It seems that the Northam administration is poised to propose actions that will address two of the concerns expressed in this blog—lessen the cost of higher education and help the middle class In the tradition of well-timed leaks on budget proposals, the RTD reports today that the administration is considering some form of a tuition-free program for community colleges.
Although no final details are yet publicly available and those details are likely still being thrashed out in the budget development process, the basic outline seems clear. For low-income and middle-income students, the state would cover the difference between the total cost of tuition and any available federal aid. There would probably be some conditions attached to such assistance, such as the student committing to work in a public-sector job or in a “high-priority” field.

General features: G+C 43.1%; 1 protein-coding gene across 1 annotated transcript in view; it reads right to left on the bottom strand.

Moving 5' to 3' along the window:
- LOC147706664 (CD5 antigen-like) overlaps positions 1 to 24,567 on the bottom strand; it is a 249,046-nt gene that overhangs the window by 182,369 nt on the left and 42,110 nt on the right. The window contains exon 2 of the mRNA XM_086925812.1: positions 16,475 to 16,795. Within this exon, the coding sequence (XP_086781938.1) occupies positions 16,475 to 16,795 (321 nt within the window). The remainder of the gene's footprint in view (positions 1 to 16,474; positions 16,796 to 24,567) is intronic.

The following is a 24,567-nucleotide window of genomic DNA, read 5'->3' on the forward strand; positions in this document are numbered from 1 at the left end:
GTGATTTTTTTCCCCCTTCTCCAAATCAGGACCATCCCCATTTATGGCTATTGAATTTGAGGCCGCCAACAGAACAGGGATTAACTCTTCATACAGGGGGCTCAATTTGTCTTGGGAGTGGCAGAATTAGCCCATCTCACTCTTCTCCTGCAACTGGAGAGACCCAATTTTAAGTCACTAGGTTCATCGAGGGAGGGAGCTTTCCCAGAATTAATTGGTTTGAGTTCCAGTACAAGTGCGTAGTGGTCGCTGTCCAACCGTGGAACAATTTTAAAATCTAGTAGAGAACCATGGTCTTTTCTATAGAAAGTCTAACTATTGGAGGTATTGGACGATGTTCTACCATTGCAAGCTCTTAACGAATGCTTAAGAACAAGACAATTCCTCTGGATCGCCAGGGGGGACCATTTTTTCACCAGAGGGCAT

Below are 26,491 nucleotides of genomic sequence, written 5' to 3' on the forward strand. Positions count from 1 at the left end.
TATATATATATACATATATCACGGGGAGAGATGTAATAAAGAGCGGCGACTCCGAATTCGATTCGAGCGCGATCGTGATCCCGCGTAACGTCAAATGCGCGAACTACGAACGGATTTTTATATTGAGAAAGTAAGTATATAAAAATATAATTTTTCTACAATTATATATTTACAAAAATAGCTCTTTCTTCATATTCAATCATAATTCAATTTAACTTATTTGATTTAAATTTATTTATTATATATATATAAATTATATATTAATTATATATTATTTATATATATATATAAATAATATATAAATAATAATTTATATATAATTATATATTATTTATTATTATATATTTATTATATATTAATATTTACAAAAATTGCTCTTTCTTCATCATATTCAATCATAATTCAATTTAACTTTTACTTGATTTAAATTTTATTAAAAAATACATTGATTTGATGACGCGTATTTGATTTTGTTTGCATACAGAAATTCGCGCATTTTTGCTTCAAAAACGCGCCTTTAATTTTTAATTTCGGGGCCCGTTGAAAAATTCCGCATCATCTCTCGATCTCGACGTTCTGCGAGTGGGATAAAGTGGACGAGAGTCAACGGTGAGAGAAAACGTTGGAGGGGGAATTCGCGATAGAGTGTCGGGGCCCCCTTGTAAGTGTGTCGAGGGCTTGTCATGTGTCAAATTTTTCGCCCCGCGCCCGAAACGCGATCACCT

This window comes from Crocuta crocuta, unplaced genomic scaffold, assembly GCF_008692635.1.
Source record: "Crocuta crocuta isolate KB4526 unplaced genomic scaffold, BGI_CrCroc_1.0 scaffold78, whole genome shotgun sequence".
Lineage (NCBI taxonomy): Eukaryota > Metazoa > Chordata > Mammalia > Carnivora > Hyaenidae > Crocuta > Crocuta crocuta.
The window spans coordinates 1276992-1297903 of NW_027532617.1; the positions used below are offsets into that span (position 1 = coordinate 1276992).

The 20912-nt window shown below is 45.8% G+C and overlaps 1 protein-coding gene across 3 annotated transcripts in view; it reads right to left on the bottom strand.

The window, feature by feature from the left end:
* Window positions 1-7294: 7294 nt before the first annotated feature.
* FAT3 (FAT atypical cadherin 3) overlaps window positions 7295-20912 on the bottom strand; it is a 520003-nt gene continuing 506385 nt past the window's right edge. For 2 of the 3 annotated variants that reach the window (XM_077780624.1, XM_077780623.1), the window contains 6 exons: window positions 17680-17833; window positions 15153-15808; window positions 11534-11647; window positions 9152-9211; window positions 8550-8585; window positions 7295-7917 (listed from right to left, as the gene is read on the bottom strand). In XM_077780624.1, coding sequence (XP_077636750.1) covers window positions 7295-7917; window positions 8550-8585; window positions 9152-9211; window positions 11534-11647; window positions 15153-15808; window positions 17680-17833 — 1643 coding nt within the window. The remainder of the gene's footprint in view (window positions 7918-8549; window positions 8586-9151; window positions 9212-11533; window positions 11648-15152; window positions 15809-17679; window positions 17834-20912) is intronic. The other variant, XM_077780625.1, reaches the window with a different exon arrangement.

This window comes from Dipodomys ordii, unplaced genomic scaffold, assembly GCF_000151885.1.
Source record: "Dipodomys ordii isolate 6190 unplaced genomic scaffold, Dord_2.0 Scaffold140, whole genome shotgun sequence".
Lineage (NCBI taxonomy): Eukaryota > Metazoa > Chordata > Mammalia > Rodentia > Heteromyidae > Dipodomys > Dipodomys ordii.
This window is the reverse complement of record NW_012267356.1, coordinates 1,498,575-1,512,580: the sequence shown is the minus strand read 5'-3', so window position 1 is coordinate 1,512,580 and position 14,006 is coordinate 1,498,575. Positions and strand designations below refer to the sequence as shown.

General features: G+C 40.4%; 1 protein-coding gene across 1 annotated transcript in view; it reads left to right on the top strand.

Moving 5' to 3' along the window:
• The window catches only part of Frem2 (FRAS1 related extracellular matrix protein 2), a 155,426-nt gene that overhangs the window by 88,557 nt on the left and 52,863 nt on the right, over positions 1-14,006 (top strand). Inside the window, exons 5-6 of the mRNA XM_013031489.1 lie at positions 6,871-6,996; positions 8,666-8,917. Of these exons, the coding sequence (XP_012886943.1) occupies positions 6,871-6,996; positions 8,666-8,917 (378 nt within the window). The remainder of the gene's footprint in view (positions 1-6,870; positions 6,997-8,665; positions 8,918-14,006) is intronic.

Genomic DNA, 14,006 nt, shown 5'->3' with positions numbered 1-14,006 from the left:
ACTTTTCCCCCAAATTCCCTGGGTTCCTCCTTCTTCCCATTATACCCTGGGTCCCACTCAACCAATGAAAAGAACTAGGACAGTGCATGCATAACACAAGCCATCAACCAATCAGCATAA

Such a plan could be a huge boost for low- and middle-income students. Community colleges already offer a relatively low-cost path to completing two years toward a four-year college degree or earning a two-year technical degree or credential. The proposal being considered would enable those students to accomplish those goals debt-free.
It will come at a cost to the state. The State Council of Higher Education in Virginia is requesting $50 million for the upcoming biennium to support increasing student access and affordability at community colleges.There are currently no comments highlighted.